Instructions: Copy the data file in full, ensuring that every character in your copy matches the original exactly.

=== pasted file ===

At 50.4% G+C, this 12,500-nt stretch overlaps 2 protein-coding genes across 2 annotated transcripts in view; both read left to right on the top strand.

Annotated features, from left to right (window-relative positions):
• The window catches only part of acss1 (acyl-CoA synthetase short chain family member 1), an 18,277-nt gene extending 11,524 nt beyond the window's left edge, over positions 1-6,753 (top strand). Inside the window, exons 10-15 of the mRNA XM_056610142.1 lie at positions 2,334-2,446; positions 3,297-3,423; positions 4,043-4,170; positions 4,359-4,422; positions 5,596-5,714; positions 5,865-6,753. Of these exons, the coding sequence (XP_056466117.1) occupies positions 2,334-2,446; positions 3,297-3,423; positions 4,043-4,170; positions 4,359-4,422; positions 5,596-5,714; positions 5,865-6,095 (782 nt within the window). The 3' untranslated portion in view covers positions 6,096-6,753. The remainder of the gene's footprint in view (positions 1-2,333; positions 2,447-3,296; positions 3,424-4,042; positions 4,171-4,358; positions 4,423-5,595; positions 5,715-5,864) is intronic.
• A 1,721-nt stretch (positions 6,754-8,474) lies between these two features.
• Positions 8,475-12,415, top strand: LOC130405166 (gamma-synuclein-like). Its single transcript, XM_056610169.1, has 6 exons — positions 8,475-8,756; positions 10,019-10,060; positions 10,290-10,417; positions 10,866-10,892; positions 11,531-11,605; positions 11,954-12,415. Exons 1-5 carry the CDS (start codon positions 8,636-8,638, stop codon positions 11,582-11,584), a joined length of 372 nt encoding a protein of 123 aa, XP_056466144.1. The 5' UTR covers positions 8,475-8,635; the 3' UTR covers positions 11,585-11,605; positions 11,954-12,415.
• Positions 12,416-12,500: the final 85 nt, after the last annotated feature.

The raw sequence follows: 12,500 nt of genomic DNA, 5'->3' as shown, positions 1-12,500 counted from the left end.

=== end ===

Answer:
At 50.4% G+C, this 12,500-nt stretch overlaps 2 protein-coding genes across 2 annotated transcripts in view; both read left to right on the top strand.

Annotated features, from left to right (window-relative positions):
• The window catches only part of acss1 (acyl-CoA synthetase short chain family member 1), an 18,277-nt gene extending 11,524 nt beyond the window's left edge, over positions 1-6,753 (top strand). Inside the window, exons 10-15 of the mRNA XM_056610142.1 lie at positions 2,334-2,446; positions 3,297-3,423; positions 4,043-4,170; positions 4,359-4,422; positions 5,596-5,714; positions 5,865-6,753. Of these exons, the coding sequence (XP_056466117.1) occupies positions 2,334-2,446; positions 3,297-3,423; positions 4,043-4,170; positions 4,359-4,422; positions 5,596-5,714; positions 5,865-6,095 (782 nt within the window). The 3' untranslated portion in view covers positions 6,096-6,753. The remainder of the gene's footprint in view (positions 1-2,333; positions 2,447-3,296; positions 3,424-4,042; positions 4,171-4,358; positions 4,423-5,595; positions 5,715-5,864) is intronic.
• A 1,721-nt stretch (positions 6,754-8,474) lies between these two features.
• Positions 8,475-12,415, top strand: LOC130405166 (gamma-synuclein-like). Its single transcript, XM_056610169.1, has 6 exons — positions 8,475-8,756; positions 10,019-10,060; positions 10,290-10,417; positions 10,866-10,892; positions 11,531-11,605; positions 11,954-12,415. Exons 1-5 carry the CDS (start codon positions 8,636-8,638, stop codon positions 11,582-11,584), a joined length of 372 nt encoding a protein of 123 aa, XP_056466144.1. The 5' UTR covers positions 8,475-8,635; the 3' UTR covers positions 11,585-11,605; positions 11,954-12,415.
• Positions 12,416-12,500: the final 85 nt, after the last annotated feature.

The raw sequence follows: 12,500 nt of genomic DNA, 5'->3' as shown, positions 1-12,500 counted from the left end.